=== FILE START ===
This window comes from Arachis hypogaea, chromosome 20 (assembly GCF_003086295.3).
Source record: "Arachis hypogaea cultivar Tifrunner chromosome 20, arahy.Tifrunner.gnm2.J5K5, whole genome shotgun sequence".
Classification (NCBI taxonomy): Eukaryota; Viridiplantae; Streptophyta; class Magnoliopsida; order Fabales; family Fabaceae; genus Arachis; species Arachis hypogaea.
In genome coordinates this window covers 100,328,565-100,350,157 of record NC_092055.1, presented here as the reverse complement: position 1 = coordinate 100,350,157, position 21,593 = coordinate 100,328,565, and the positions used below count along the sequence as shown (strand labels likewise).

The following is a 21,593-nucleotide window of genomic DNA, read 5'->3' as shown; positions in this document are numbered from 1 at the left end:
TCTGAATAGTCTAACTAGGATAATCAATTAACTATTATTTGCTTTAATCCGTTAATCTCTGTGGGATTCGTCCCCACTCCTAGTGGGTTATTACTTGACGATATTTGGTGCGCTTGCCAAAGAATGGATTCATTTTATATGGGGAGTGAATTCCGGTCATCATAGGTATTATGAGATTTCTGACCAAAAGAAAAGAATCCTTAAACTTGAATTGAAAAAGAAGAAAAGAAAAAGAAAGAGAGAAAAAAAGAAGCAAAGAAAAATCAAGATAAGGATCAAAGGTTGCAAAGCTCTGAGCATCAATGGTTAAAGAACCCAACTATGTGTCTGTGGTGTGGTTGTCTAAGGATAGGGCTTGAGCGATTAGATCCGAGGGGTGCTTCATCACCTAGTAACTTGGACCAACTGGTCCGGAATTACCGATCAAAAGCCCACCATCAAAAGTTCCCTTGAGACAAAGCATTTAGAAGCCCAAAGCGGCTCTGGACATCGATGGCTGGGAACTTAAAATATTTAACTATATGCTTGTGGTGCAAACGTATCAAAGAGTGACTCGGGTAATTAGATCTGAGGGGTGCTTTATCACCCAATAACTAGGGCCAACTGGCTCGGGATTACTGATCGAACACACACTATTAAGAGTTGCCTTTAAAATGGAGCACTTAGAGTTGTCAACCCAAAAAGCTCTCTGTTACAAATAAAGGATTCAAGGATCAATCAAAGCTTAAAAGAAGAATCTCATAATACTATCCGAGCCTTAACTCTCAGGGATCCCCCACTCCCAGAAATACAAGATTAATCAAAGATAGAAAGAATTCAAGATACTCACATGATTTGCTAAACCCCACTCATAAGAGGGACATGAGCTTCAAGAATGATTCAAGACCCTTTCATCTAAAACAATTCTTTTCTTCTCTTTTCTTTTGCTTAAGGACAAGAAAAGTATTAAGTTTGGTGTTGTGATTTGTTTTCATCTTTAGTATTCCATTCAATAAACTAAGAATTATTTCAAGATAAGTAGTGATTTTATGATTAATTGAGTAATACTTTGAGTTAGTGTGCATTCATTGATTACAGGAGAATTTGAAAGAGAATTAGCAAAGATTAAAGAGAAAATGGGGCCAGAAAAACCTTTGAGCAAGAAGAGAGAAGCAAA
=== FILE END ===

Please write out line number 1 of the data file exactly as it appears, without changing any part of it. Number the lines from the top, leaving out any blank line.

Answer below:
This window comes from Arachis hypogaea, chromosome 20 (assembly GCF_003086295.3).